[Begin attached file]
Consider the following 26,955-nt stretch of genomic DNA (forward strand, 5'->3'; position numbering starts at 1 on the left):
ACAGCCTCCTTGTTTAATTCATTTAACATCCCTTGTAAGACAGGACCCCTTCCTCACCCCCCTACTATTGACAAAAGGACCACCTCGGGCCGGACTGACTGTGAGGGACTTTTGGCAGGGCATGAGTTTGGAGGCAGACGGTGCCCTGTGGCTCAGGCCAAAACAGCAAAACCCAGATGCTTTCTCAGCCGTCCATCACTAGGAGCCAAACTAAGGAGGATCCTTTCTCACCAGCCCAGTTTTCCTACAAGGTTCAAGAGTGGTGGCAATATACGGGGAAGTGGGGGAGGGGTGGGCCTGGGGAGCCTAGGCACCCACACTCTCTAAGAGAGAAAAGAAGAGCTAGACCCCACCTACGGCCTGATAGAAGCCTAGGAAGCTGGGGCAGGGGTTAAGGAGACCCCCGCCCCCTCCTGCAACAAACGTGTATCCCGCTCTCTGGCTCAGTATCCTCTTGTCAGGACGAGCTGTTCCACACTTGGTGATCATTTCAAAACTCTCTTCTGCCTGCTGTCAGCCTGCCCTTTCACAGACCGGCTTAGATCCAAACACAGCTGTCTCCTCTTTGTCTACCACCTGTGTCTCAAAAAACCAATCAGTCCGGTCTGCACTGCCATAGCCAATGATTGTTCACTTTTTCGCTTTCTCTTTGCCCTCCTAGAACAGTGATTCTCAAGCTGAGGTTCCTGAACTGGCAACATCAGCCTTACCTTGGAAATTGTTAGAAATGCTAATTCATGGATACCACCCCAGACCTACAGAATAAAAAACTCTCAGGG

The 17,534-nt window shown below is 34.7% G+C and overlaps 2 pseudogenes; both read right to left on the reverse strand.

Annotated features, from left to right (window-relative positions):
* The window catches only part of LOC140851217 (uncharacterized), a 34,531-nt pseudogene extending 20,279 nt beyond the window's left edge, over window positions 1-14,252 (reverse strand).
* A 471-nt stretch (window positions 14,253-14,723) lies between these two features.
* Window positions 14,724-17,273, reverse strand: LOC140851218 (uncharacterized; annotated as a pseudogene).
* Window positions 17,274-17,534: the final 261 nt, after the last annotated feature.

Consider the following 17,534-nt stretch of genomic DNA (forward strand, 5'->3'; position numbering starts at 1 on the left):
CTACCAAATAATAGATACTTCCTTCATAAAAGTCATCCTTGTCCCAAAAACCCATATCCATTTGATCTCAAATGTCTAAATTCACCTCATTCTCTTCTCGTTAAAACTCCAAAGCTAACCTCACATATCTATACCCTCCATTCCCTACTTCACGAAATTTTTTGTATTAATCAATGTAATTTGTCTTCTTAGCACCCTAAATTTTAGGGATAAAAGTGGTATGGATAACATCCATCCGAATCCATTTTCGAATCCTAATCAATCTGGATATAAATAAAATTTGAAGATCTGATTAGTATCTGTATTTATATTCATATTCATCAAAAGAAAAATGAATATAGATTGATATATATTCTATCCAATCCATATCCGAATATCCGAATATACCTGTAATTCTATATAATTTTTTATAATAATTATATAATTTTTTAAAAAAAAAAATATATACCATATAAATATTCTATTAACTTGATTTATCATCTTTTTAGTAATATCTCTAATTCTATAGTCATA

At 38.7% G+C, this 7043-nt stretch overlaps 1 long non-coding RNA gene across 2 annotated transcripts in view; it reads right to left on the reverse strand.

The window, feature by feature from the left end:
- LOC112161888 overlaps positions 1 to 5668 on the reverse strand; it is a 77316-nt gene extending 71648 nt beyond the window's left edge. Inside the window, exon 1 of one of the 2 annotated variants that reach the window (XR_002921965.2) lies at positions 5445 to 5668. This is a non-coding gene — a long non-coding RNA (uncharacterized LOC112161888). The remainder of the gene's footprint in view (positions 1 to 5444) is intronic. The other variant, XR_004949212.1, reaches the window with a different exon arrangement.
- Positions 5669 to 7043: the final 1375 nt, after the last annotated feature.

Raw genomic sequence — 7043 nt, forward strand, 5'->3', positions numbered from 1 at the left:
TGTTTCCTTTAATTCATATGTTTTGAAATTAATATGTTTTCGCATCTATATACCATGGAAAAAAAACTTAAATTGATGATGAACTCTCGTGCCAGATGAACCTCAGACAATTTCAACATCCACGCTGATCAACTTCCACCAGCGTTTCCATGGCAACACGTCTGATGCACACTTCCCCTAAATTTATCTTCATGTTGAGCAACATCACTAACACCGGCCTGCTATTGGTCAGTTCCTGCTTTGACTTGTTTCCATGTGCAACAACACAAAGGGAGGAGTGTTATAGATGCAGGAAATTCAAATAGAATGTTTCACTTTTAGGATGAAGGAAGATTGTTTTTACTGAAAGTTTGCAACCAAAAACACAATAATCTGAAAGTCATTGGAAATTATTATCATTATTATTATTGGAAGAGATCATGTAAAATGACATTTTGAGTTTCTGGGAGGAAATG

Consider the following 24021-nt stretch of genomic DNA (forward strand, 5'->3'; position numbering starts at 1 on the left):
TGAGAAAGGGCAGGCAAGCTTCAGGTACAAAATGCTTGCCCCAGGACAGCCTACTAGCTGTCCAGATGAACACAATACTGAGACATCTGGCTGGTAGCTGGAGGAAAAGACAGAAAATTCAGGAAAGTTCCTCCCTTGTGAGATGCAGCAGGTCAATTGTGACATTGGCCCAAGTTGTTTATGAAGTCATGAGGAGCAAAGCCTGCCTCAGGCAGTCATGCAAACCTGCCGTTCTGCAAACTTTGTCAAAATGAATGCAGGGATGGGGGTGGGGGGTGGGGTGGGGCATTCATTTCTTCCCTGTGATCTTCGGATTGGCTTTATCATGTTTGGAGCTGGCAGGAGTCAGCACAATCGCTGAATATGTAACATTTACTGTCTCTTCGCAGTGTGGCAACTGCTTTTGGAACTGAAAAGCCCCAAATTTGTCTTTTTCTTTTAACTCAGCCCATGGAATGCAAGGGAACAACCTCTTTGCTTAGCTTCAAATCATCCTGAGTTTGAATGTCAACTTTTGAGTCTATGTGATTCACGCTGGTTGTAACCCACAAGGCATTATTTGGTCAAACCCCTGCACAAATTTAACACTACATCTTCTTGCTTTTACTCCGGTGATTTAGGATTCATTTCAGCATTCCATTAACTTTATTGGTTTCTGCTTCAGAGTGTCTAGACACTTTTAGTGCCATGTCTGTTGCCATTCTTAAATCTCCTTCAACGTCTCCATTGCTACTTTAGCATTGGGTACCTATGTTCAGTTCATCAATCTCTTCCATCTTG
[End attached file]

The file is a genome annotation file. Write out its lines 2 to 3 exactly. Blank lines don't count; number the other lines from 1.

ACAGCCTCCTTGTTTAATTCATTTAACATCCCTTGTAAGACAGGACCCCTTCCTCACCCCCCTACTATTGACAAAAGGACCACCTCGGGCCGGACTGACTGTGAGGGACTTTTGGCAGGGCATGAGTTTGGAGGCAGACGGTGCCCTGTGGCTCAGGCCAAAACAGCAAAACCCAGATGCTTTCTCAGCCGTCCATCACTAGGAGCCAAACTAAGGAGGATCCTTTCTCACCAGCCCAGTTTTCCTACAAGGTTCAAGAGTGGTGGCAATATACGGGGAAGTGGGGGAGGGGTGGGCCTGGGGAGCCTAGGCACCCACACTCTCTAAGAGAGAAAAGAAGAGCTAGACCCCACCTACGGCCTGATAGAAGCCTAGGAAGCTGGGGCAGGGGTTAAGGAGACCCCCGCCCCCTCCTGCAACAAACGTGTATCCCGCTCTCTGGCTCAGTATCCTCTTGTCAGGACGAGCTGTTCCACACTTGGTGATCATTTCAAAACTCTCTTCTGCCTGCTGTCAGCCTGCCCTTTCACAGACCGGCTTAGATCCAAACACAGCTGTCTCCTCTTTGTCTACCACCTGTGTCTCAAAAAACCAATCAGTCCGGTCTGCACTGCCATAGCCAATGATTGTTCACTTTTTCGCTTTCTCTTTGCCCTCCTAGAACAGTGATTCTCAAGCTGAGGTTCCTGAACTGGCAACATCAGCCTTACCTTGGAAATTGTTAGAAATGCTAATTCATGGATACCACCCCAGACCTACAGAATAAAAAACTCTCAGGG

The 17,534-nt window shown below is 34.7% G+C and overlaps 2 pseudogenes; both read right to left on the reverse strand.